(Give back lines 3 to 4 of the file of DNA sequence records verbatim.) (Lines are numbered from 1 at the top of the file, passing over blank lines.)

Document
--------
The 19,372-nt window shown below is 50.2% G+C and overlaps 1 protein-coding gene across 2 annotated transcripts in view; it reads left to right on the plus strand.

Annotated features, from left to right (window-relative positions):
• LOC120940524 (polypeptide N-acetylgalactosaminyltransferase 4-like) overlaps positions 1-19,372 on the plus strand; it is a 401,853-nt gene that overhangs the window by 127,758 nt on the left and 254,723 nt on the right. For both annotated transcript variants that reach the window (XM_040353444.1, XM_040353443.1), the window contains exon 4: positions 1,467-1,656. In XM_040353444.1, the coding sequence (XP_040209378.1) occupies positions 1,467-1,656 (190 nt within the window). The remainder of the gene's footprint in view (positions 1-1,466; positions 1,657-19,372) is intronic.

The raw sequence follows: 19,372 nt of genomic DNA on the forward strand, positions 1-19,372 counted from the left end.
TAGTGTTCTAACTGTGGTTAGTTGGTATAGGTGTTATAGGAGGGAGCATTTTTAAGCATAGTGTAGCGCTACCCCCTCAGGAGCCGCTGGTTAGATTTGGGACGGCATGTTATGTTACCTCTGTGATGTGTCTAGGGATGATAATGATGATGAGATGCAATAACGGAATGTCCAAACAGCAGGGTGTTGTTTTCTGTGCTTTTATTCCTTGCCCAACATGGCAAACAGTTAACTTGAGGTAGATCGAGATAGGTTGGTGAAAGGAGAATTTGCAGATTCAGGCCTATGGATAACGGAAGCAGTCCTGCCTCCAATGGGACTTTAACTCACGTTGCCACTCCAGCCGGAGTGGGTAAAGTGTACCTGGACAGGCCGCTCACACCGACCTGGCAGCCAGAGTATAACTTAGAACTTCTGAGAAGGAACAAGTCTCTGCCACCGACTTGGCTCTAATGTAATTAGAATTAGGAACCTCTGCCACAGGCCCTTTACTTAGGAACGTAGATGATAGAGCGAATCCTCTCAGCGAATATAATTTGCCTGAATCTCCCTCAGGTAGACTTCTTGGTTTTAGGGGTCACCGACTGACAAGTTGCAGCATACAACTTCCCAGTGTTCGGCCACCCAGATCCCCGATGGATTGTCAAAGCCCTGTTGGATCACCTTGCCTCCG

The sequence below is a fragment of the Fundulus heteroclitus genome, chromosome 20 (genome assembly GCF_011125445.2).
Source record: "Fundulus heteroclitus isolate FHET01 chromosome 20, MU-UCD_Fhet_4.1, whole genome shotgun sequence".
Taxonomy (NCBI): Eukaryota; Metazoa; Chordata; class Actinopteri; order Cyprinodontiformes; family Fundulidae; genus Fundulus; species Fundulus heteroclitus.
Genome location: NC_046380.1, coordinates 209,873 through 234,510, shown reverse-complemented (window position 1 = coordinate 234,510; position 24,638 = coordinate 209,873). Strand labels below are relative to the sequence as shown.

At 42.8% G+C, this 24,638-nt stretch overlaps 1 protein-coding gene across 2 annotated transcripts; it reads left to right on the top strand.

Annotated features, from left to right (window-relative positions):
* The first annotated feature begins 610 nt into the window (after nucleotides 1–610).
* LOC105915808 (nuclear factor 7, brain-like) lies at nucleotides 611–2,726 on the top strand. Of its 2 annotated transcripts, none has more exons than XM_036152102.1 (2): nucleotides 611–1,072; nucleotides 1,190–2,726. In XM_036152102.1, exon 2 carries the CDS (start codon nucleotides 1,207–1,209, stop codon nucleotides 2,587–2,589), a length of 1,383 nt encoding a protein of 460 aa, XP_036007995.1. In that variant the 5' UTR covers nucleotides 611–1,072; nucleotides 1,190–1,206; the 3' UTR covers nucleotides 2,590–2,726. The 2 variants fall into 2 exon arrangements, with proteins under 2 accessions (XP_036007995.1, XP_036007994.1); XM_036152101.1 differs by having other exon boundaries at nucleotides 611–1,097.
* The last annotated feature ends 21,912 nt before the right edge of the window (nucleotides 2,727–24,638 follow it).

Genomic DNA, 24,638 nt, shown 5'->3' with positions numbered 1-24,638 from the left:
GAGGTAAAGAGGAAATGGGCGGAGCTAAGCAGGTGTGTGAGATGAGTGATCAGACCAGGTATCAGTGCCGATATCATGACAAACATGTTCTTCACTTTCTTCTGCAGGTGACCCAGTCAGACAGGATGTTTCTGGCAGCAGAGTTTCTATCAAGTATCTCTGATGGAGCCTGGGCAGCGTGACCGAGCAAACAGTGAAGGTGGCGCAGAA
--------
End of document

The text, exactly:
• LOC120940524 (polypeptide N-acetylgalactosaminyltransferase 4-like) overlaps positions 1-19,372 on the plus strand; it is a 401,853-nt gene that overhangs the window by 127,758 nt on the left and 254,723 nt on the right. For both annotated transcript variants that reach the window (XM_040353444.1, XM_040353443.1), the window contains exon 4: positions 1,467-1,656. In XM_040353444.1, the coding sequence (XP_040209378.1) occupies positions 1,467-1,656 (190 nt within the window). The remainder of the gene's footprint in view (positions 1-1,466; positions 1,657-19,372) is intronic.

The raw sequence follows: 19,372 nt of genomic DNA on the forward strand, positions 1-19,372 counted from the left end.